– a review by Keith Handley
from the Walmsley Society Journal
Vol. XXXIII, Spring 2001
Although a Robin Hood's Bay regular for years I came relatively late to the Society, not joining until 1989.
For some time previous I had observed the plaque which referred to Leo Walmsley outside the house in King Street but had not correlated the various Bramblewick references within the village to the same author.
I first noticed a small selection of Walmsley books in Valeriana in Chapel Street and having engaged Val and Robin Lidster in conversation was recommended by them to read Three Fevers. This suited me as it was the cheapest available and I returned to my holiday cottage with my find!
I was immediately spellbound. Here, at last, was somebody writing in an easily 'understood' autobiographical prose about a place which I already knew and loved so well. I could close my eyes and imagine I was there in the Bay with Leo, the Lunns and the Fosdykes. Particularly at nightime when everything was quiet, I could sit in my cottage next to the Laurel Inn, overlooking Chapel Street and the main road, listen to the occasional lone footstep in the flickering streetlights and imagine I was back in the 1920s/30s when Three Fevers, Sally Lunn> and Phantom Lobster were set. It seemed like yesterday and sometimes I could close my eyes again and imagine it was the day before yesterday when Foreigners and Sound of the Sea were set at the turn of the century.
Since that time I started buying a Leo book to coincide with every Bay visit. I gradually moved through the price range so have dibbled here and dabbled there until eventually I now own a copy of all his middle and later period books and most of his earlier ones.
Joining the Walmsley Society was, therefore, a natural extension of my interest, as I became interested not only in Leo Walmsley but in his painter father, Ulric, Leo's various homes in the Bay and the surrounding area, his period in Wales and, of course, his pre and post war spells at Fowey.
As I've already said I didn't buy Leo's books in any specific chronological order and although Phantom Lobster is one of his earlier books I actually bought it quite later in my run. It's a scarce first edition published by Johnathan Cape and in 1936 it belonged to somebody called M A Sissons (I wonder if any Society member knows what became of this person)
I've often tried to analyse why this particular book is my all time favourite read and following the fascinating presentation by Trevor Rogers at one of the Walmsley Society meetings I decided it was time for me to set out my reasons, so here goes!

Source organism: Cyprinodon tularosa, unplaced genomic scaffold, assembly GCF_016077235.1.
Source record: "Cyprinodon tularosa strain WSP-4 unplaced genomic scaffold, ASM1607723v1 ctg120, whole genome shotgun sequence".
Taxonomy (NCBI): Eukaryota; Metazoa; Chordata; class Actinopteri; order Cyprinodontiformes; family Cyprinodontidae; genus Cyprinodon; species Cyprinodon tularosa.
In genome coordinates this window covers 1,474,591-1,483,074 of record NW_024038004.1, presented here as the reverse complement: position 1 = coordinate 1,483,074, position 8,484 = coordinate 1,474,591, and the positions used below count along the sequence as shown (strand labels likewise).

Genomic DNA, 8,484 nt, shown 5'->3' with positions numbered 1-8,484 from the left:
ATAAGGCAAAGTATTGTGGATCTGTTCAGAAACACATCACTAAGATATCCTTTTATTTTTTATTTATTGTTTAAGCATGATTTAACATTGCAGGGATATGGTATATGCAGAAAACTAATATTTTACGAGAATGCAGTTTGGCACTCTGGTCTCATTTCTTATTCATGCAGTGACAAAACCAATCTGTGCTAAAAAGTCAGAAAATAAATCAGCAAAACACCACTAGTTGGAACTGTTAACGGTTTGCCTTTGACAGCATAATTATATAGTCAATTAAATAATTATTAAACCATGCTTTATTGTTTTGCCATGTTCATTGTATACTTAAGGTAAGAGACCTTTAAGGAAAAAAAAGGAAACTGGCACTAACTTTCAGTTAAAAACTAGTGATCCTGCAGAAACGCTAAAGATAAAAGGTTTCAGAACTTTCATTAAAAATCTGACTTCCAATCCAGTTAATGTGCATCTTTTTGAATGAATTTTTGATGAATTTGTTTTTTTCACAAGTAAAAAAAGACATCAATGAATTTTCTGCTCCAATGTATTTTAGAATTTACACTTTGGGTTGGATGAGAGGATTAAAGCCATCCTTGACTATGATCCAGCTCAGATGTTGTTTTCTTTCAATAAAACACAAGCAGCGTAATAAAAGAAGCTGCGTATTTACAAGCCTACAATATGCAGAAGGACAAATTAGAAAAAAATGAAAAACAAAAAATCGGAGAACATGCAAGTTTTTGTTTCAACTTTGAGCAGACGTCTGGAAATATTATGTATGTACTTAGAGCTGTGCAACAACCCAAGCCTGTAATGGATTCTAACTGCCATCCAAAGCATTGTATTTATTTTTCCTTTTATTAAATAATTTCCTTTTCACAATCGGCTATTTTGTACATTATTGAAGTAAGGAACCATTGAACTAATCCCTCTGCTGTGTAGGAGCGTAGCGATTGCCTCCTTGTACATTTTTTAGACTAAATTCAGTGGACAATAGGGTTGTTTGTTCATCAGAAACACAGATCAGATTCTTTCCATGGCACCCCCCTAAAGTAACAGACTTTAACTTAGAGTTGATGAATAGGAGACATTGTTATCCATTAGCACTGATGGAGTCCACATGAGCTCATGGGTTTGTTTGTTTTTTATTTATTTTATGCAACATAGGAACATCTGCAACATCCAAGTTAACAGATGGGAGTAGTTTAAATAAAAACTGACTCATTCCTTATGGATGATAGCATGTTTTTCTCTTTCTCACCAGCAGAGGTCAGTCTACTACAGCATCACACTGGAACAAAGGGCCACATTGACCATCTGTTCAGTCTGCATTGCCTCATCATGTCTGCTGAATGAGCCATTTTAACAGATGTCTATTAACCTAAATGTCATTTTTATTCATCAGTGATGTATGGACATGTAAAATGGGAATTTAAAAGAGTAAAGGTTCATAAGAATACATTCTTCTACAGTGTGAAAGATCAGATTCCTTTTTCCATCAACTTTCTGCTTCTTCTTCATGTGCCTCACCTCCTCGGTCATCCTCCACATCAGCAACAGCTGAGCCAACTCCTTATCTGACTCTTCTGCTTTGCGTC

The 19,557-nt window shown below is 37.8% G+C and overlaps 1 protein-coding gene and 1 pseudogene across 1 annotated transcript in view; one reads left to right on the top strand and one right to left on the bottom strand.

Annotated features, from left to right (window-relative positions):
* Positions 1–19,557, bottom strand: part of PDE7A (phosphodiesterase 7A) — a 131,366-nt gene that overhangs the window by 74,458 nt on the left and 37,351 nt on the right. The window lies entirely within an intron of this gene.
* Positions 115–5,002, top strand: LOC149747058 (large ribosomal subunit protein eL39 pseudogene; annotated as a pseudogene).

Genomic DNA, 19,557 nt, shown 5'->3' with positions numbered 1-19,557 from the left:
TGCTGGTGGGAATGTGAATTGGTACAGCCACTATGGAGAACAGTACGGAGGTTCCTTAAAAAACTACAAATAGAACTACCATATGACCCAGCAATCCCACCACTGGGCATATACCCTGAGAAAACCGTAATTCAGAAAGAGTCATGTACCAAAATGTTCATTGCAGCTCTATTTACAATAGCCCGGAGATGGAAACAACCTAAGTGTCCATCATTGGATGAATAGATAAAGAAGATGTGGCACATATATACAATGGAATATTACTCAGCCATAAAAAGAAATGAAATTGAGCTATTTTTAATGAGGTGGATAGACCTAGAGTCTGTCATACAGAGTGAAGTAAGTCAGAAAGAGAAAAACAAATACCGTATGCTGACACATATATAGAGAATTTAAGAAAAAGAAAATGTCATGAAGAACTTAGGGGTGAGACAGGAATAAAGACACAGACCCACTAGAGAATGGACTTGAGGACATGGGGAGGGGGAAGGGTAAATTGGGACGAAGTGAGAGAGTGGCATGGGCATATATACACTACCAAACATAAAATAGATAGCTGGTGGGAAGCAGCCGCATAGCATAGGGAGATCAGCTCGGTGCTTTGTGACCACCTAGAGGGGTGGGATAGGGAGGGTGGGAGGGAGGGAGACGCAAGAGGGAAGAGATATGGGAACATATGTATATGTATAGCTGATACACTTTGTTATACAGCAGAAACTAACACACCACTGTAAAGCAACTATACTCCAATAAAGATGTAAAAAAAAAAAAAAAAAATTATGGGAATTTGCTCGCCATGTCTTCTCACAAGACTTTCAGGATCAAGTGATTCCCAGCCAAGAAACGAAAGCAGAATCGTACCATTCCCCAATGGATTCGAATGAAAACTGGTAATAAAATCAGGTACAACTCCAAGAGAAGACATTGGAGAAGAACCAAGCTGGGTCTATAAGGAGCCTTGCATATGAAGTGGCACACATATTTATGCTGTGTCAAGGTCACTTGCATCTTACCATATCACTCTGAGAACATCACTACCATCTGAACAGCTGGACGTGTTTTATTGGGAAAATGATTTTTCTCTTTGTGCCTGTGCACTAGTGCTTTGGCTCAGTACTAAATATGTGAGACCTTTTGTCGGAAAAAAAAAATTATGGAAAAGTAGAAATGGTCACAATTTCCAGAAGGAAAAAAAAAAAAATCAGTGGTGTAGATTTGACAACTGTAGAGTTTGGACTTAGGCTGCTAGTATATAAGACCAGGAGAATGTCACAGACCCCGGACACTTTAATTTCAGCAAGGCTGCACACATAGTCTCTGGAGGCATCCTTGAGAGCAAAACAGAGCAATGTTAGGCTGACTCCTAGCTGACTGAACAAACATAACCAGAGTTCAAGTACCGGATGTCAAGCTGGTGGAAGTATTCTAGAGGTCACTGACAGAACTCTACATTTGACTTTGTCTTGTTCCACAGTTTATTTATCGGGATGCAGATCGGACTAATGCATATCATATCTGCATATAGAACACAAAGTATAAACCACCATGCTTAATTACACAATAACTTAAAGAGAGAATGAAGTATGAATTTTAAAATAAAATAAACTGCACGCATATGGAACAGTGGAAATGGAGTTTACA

My first reason is Leo Walmsley's ability to write about the most basic subject and somehow to wring every last drop of interest from it.
I think I share Leo's love of trivia and I became absorbed about his obsession with inventing a collapsible lobster pot (I am sorry but in spite of Trevor Rogers' determined attempts to explain and Leo's wonderful diagrams I still don't understand how a collapsible lobster pot works!. Or for that matter, a normal one!! For instance, why is it only lobsters that get trapped in it?
It is quite amazing really that somebody can write three hundred plus pages on potentially such a mundane subject but yet still keep me rivetted to every page. Possibly it is because you never quite know what is coming next as Leo suddenly slips in a reference to a raging love affair he once had with somebody called Eve and then just as quickly leaves it with a remark that she is now married to a 'manager of a multiple stores shop in Salford.' (I wonder what happened to her!)
My second reason (and I know that this part of the book is one of Neville Buckley's favourite sections) is Leo's wonderful description of his trip to the industrial grime of Birmingham in the early 1930s when he goes in search of a manufacturer to make a collapsible lobster pot. Leo gives us an absorbing "sea-lovers view" of an industrial city at the time. He describes an industrial city and his abject horror yet fascination of mass production as follows:
Dazed by the noise, bewildered by the intricate movements of
innumerable levers, of spinning pulleys and belts and flashing wheels, I
felt that I had been transported into a nightmare world. I felt that the
only living things in the room were the machines. They were alive. They
breathed and moved, and their noises were coherent. They had strength and
knowledge and purpose and fertility. There was rhythm and beauty in their
lean moving pistons which glistened with oily sweat like the limbs of a
straining athlete. But the women who served them were like corpses partly
revived by some drug which kept their tissue fresh and gave them the power
to stand erect and move their hands; yet left them without the power of